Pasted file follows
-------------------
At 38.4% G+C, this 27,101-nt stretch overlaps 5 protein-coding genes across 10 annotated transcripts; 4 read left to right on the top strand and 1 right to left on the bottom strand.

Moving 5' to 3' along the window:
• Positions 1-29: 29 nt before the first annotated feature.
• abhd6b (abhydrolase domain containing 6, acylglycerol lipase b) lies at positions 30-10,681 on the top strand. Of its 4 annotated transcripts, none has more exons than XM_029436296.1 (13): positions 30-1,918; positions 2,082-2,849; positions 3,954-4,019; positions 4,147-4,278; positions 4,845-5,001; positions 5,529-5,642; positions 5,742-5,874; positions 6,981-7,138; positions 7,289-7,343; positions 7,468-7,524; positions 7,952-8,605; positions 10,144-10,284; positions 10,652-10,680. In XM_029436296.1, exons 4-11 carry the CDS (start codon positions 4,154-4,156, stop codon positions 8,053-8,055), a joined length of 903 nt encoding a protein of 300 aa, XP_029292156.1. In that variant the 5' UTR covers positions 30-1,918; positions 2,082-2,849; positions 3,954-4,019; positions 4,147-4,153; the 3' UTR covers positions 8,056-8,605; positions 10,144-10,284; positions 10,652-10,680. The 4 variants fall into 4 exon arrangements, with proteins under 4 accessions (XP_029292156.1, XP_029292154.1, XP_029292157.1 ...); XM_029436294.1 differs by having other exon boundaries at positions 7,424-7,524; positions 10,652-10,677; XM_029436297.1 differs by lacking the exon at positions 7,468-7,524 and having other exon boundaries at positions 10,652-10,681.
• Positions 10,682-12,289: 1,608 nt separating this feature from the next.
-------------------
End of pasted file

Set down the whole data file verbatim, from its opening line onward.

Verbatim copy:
At 38.4% G+C, this 27,101-nt stretch overlaps 5 protein-coding genes across 10 annotated transcripts; 4 read left to right on the top strand and 1 right to left on the bottom strand.

Moving 5' to 3' along the window:
• Positions 1-29: 29 nt before the first annotated feature.
• abhd6b (abhydrolase domain containing 6, acylglycerol lipase b) lies at positions 30-10,681 on the top strand. Of its 4 annotated transcripts, none has more exons than XM_029436296.1 (13): positions 30-1,918; positions 2,082-2,849; positions 3,954-4,019; positions 4,147-4,278; positions 4,845-5,001; positions 5,529-5,642; positions 5,742-5,874; positions 6,981-7,138; positions 7,289-7,343; positions 7,468-7,524; positions 7,952-8,605; positions 10,144-10,284; positions 10,652-10,680. In XM_029436296.1, exons 4-11 carry the CDS (start codon positions 4,154-4,156, stop codon positions 8,053-8,055), a joined length of 903 nt encoding a protein of 300 aa, XP_029292156.1. In that variant the 5' UTR covers positions 30-1,918; positions 2,082-2,849; positions 3,954-4,019; positions 4,147-4,153; the 3' UTR covers positions 8,056-8,605; positions 10,144-10,284; positions 10,652-10,680. The 4 variants fall into 4 exon arrangements, with proteins under 4 accessions (XP_029292156.1, XP_029292154.1, XP_029292157.1 ...); XM_029436294.1 differs by having other exon boundaries at positions 7,424-7,524; positions 10,652-10,677; XM_029436297.1 differs by lacking the exon at positions 7,468-7,524 and having other exon boundaries at positions 10,652-10,681.
• Positions 10,682-12,289: 1,608 nt separating this feature from the next.